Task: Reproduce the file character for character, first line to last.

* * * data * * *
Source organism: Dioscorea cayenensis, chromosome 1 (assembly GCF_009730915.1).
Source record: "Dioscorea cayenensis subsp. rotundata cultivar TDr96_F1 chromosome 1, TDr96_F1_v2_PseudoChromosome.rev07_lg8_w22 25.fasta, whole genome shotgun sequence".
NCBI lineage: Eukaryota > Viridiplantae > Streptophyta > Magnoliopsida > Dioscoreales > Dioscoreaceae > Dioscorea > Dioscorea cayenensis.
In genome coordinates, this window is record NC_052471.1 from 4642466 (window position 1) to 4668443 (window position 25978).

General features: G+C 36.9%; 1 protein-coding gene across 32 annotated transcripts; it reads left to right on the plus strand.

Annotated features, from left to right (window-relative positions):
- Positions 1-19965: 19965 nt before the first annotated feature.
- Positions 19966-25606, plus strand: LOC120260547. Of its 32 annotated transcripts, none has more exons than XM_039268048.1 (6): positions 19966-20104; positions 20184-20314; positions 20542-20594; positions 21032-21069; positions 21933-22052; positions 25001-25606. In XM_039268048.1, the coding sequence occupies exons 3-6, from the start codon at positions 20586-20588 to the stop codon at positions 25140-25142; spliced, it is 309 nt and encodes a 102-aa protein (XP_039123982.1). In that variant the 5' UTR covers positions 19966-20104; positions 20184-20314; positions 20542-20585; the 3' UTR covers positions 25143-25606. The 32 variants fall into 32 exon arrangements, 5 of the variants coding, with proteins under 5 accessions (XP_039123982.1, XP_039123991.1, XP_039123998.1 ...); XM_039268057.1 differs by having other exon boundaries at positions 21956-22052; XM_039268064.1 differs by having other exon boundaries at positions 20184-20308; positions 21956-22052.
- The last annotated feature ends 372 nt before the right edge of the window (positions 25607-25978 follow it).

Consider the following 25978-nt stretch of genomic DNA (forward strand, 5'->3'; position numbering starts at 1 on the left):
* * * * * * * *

Source organism: Dioscorea cayenensis, chromosome 1 (assembly GCF_009730915.1).
Source record: "Dioscorea cayenensis subsp. rotundata cultivar TDr96_F1 chromosome 1, TDr96_F1_v2_PseudoChromosome.rev07_lg8_w22 25.fasta, whole genome shotgun sequence".
NCBI lineage: Eukaryota > Viridiplantae > Streptophyta > Magnoliopsida > Dioscoreales > Dioscoreaceae > Dioscorea > Dioscorea cayenensis.
In genome coordinates, this window is record NC_052471.1 from 4642466 (window position 1) to 4668443 (window position 25978).

General features: G+C 36.9%; 1 protein-coding gene across 32 annotated transcripts; it reads left to right on the plus strand.

Annotated features, from left to right (window-relative positions):
- Positions 1-19965: 19965 nt before the first annotated feature.
- Positions 19966-25606, plus strand: LOC120260547. Of its 32 annotated transcripts, none has more exons than XM_039268048.1 (6): positions 19966-20104; positions 20184-20314; positions 20542-20594; positions 21032-21069; positions 21933-22052; positions 25001-25606. In XM_039268048.1, the coding sequence occupies exons 3-6, from the start codon at positions 20586-20588 to the stop codon at positions 25140-25142; spliced, it is 309 nt and encodes a 102-aa protein (XP_039123982.1). In that variant the 5' UTR covers positions 19966-20104; positions 20184-20314; positions 20542-20585; the 3' UTR covers positions 25143-25606. The 32 variants fall into 32 exon arrangements, 5 of the variants coding, with proteins under 5 accessions (XP_039123982.1, XP_039123991.1, XP_039123998.1 ...); XM_039268057.1 differs by having other exon boundaries at positions 21956-22052; XM_039268064.1 differs by having other exon boundaries at positions 20184-20308; positions 21956-22052.
- The last annotated feature ends 372 nt before the right edge of the window (positions 25607-25978 follow it).

Consider the following 25978-nt stretch of genomic DNA (forward strand, 5'->3'; position numbering starts at 1 on the left):